TABLE OF CONTENTS

Abstract...............................................................................................................................ii Acknowledgments................................................................................................................v Dedication..........................................................................................................................vi Vita....................................................................................................................................vii List of Tables....................................................................................................................xii List of Figures..................................................................................................................xiii List of Abbreviations.........................................................................................................xv

Chapter 1: Development and Regulation of Retinal Progenitor Cells by Known Intrinsic Mechanisms.........................................................................................................1 1.1 Overview........................................................................................................................1 1.2 Eye development in vertebrates and specification of Retinal Progenitor Cells.............2 1.3 From RPC to retinal cell types: Molecular regulation of retinal cell types by intrinsic factors.........................................................................................5 1.4 RPC decision making: The balance between proliferation and differentiation.............8 1.5 Xenopus Laevis as a model system to study RPC development..................................11 1.6 The impact of this work relative to the field of retinal development...........................12

Chapter 2: Regulation of Retinal Homeobox Transcription by Cooperative Activity Among Cis-elements........................................................................................................19 2.1 Introduction..................................................................................................................19 2.2 Materials and Methods.................................................................................................22 2.3 Results..........................................................................................................................26 2.3.1 Identification and conservation of the Rx2A regulatory sequence...............26 2.3.2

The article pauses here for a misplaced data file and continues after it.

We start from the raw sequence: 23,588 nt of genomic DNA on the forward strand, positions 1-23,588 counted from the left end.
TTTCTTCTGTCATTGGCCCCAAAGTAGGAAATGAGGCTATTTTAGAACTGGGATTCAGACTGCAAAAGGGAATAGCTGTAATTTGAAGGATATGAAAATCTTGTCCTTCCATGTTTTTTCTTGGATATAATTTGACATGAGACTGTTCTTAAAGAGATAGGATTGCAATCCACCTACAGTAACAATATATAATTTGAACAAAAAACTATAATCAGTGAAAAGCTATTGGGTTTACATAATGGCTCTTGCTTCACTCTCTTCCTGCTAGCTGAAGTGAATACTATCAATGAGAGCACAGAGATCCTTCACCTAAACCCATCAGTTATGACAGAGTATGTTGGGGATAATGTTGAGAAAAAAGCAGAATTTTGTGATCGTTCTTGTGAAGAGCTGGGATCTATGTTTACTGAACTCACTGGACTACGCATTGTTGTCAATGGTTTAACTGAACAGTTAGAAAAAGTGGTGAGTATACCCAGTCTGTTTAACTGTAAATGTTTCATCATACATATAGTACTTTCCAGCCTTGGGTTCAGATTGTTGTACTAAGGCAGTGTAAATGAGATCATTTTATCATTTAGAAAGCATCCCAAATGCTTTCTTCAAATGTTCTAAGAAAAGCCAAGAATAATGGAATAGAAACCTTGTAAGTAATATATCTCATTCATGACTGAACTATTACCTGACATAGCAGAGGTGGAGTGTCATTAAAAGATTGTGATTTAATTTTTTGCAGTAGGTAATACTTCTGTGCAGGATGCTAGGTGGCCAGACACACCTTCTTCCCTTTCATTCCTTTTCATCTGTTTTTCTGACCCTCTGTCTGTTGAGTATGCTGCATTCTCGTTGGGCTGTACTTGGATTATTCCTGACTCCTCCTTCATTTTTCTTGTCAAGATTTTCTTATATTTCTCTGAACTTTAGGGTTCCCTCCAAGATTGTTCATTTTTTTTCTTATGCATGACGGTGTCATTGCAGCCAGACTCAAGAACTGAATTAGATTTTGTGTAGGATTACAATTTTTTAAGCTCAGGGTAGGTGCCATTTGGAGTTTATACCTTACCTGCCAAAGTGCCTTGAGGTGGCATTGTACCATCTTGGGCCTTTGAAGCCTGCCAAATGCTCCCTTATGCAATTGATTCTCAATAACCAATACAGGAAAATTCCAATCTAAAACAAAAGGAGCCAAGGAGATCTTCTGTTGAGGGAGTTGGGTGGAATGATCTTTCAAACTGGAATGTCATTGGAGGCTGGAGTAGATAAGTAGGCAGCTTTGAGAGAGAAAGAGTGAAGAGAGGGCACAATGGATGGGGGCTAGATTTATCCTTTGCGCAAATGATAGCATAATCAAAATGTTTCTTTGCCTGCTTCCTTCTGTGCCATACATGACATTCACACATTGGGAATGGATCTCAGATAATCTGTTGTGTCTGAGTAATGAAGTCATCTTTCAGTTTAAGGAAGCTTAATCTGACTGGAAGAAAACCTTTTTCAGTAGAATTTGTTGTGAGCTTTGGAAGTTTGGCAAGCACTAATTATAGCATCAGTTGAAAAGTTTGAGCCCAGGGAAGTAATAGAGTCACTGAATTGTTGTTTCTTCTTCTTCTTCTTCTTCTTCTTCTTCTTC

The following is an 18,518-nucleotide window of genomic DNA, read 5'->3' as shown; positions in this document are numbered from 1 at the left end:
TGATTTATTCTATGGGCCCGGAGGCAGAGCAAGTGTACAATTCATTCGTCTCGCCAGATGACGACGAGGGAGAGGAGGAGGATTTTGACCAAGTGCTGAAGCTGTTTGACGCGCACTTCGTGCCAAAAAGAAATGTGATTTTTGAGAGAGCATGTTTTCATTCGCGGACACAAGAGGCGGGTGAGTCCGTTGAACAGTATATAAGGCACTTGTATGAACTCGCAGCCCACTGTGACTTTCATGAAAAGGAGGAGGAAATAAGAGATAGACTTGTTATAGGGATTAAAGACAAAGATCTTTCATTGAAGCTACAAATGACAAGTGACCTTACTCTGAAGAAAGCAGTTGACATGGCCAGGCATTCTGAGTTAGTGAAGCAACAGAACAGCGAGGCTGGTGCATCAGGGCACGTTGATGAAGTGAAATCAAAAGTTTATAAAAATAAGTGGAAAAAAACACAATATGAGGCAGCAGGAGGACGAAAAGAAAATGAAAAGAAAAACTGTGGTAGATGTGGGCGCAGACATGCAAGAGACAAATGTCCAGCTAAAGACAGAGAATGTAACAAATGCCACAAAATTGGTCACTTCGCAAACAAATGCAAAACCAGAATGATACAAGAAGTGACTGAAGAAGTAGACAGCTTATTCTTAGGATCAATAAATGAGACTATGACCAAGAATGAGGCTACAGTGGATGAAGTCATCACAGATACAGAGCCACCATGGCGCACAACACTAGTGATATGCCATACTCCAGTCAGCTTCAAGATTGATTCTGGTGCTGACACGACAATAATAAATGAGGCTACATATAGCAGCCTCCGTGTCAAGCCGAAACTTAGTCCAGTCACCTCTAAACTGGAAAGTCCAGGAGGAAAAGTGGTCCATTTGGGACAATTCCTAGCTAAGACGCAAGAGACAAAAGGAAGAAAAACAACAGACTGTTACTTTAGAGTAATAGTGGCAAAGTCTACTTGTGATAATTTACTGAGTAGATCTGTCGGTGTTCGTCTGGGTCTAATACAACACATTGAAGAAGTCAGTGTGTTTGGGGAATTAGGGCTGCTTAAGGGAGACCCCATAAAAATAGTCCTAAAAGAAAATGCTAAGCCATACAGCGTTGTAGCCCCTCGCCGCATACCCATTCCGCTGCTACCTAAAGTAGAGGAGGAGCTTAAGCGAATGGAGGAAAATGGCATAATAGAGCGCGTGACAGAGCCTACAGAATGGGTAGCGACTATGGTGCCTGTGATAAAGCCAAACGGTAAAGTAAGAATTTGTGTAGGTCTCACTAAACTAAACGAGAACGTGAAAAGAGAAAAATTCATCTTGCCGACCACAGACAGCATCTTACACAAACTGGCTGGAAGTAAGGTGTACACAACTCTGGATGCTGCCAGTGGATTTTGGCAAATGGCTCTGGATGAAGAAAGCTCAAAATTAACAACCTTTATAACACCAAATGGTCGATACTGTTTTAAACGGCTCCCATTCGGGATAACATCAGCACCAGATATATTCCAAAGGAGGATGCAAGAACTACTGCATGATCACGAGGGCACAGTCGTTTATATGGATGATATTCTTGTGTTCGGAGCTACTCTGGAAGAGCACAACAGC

The
Rx2A
regulatory
sequence
directs
gene
expression
in








 























regions
of
endogenous
Rx
expression...................................................................28
 2.3.3
Spatial
and
temporal
specificity
of
Rx
expression
are
determined

















 









by
regions
within
the
Rx2A
regulatory
sequence............................................29


ix
























Analysis
of
5’
end
promoter
deletions ...........................................29 Analysis
of
internal
deletions......................................................................30
 



































Analysis
of
Hsp
constructs............................................................................32
 2.3.4
The
SOX
and
OTX
sites
within
UCE
act
cooperatively
to
provide









 










spatial
specificity
to
Rx
expression........................................................................33
 2.3.5
Rx2A
promoter
activity
in
the
mature
retina....................................................34
 2.3.6
Cognate
factors
that
bind
the
Rx2A
cis‐elements............................................35
 2.4 Discussion....................................................................................................................37 2.4.1 Rx genes in X. leavis are similarly regulated................................................37 2.4.2 Expansion of the knowledge of Rx cis-regulatory elements........................37 2.4.3 The central region of the Rx2A promoter contains a repressor element......38 2.4.4 The UCE and FBE cooperate to activate Rx2A promoter activity...............39 2.4.5 Putative trans-acting factors of the Rx2A promoter.....................................41 POU factors..........................................................................................41 Otx family member..............................................................................42 Sox family members............................................................................45 Forkhead family members...................................................................47 2.4.6 Coordinated regulatory activity of gene families implicated in Rx2A promoter activity...........................................................................................47 2.4.7 Future directions...........................................................................................50